Jon Heder plays Jimmy MacElroy, a figure skating prodigy plucked from an orphanage by a scheming millionaire (William Fichtner) who wants to turn the child into a world champion. The plan succeeds, but Jimmy's sheltered life has turned him into a naive manchild who is ignorant of anything that doesn't glide across the ice. His main rival for the gold is Chazz Michael Michaels. Played by Will Ferrell, Chazz is a bad boy who likes sex, drugs, and rock 'n' roll. Where Jimmy is all precision and choreography, Chazz is visceral and improvisational. They hate each other, and their rivalry heats up when they tie for first at a competition in Stockholm. They get into a fistfight on the ice, a mascot is set on fire, and the two are banned from individual ice skating competition forever.
Nearly four years later, Jimmy's stalker (Nick Swardson) informs the object of his obsession of a Skating Federation loophole. Jimmy might be barred from individual skating, but he's free to participate as part of a pair. Cue the high concept that likely got this movie greenlit: Heder and Ferrell can team-up and be the first ever all-male skating duo. Ooooooooh!
I'll spare you the suspense and say right now, it's Jon Heder that just isn't funny. It makes sense he'd play the uptight ninny, because he doesn't have the comedy chops to go broad with his performance. His stiff neck and expressionless face could never pull off the physicality of an animal like Chazz. I'm not sure why people keep casting this guy. It's not like Benchwarmers or School for Scoundrels lit up the box office. Put him back in the Napoleon Dynamite costume and send him off to open a mall somewhere.
As far as the main stars are concerned, all the laughs are Will Ferrell's to grab. Chazz doesn't provide him with anything particularly new to do, but this is the kind of ridiculously self-involved character no one can play nearly as well as he can. The best gags come when Will either takes his shirt off or mangles the English language and tries to diagram how he got his sentence wrong. Heder's reaction shots usually stop the chuckles cold, but if you get in there quick enough, you can still knock out a guffaw.
Smartly, directors Josh Gordon and Will Speck--yes, it took two people to direct this, and five to write it--stack their supporting cast with heavy-hitting talent. Since Chazz and Jimmy are going to neutralize their own rivalry, the bad guys are going to have to come from outside the team. The lead pair in American figure skating is the brother and sister act of Stranz and Fairchild Van Waldenberg. Real-life husband and wife Will Arnett (Arrested Development) and Amy Poehler (SNL) were brought in to bring this pair of villains to life, and they end up being the best part of the movie. As any ice-skating coach will tell you, the key to comedy is to commit, and Arnett and Poehler definitely do. Their skating routines are far funnier than the ones the guys perform. In one competition they put on hip hop gear and dance to Marky Mark & the Funky Bunch, and in another, they play JFK and Marilyn Monroe. These are wonderfully absurd concepts. Weirdly, Gordon and Speck decide not to show these performances in full, giving us just a snippet of the former and a short montage of the latter.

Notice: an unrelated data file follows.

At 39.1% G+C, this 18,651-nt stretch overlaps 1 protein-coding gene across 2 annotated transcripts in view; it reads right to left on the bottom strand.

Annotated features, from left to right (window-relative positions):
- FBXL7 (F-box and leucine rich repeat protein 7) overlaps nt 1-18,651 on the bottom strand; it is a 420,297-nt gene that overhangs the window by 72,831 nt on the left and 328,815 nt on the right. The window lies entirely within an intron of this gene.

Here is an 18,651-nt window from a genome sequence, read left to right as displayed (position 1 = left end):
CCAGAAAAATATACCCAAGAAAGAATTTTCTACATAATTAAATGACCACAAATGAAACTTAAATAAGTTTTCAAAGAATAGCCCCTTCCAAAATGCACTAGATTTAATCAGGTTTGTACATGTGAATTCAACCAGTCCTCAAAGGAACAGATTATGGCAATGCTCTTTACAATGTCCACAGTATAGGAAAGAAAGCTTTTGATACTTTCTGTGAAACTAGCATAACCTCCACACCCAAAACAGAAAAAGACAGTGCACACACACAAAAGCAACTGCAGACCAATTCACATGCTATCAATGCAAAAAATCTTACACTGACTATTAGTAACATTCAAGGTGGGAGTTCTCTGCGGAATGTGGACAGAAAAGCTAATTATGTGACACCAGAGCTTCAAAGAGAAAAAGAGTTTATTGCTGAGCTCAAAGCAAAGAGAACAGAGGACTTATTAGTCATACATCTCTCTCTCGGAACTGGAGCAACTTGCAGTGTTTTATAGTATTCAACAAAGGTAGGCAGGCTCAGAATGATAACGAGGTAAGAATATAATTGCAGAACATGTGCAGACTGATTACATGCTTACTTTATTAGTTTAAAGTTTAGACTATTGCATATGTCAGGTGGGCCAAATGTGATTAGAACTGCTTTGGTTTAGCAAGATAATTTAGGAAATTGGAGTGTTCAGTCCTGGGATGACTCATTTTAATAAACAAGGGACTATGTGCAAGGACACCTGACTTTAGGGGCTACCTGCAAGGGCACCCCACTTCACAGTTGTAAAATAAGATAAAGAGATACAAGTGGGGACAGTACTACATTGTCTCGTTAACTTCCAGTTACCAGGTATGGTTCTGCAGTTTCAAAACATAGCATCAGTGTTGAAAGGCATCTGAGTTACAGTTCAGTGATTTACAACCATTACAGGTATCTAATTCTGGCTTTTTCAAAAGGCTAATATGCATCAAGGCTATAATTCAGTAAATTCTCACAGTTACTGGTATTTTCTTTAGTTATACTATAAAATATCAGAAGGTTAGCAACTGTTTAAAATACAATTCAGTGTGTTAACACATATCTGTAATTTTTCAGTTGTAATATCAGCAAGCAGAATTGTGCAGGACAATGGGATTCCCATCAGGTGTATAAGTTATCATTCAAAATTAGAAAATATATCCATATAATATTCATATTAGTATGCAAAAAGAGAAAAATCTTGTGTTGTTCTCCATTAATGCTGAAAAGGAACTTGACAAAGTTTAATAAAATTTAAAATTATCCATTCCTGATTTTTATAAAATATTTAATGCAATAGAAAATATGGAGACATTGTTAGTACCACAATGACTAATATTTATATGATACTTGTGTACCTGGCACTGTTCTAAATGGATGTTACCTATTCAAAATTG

In fact, for a sports-based comedy, Blades of Glory nearly skips the ice skating altogether. The directors keep this part of the movie lopsided in favor of Heder and Ferrell, not creating any sense of tension or giving us an exciting underdog victory. It's like watching Dodgeball without anybody getting hit by the balls. The problem is, the ice skating routines for Chazz and Jimmy aren't very funny. They rely mainly on the hope that we'll all see two men skating together and think it's icky enough to make us laugh because of the nervous tension. There are several vaguely homophobic moments, and I think there is cause to wonder if somewhere in the editing process there was a call to straighten up Blades. Look at the decor in the kitchen scene with Chazz and Jimmy. You'll note from some of the decorations that it's the house of their coach (Craig T. Nelson), but some of the other stuff around might surprise you. Is that a picture of Matt Damon on the refrigerator? And is the stained-glass over the sink an image of a white man and a black man surrounded by hearts? Were the coach and the choreographer (the underused Romany Malco) intended to be lovers but all their scenes got cut?
This review is coming off a little harsher than I intended. Like I said, if I had to put a figure on it, about 50% of the jokes hit the mark. There are some genuinely funny moments, and the film had more potential than it let on. Poor Jenna Fischer is wasted, getting to do less in a 90-minute movie where she's the lead romantic interest than she does in 30-minutes as part of the ensemble cast of The Office. Likewise, there are flashes of a sick left-field humor that doesn't get put to use enough. The two gags I remember best involve two hot dogs and a severed head. Chances are, if you've seen the movie, you remember them, too. They are so surprising and so funny, you have to wonder why more of this movie isn't like that.
Instead, the other half of Blades of Glory is predictable and flat. The good jokes also arrive all bunched up, leaving long pauses where no laughs come at all. Somewhere along the way, those five writers needed to stop noodling with the concept and actually sit down and write a decent script. Then Blades of Glory might have earned a gold, or at the very least, a silver medal. Instead, it's a barely passable bronze.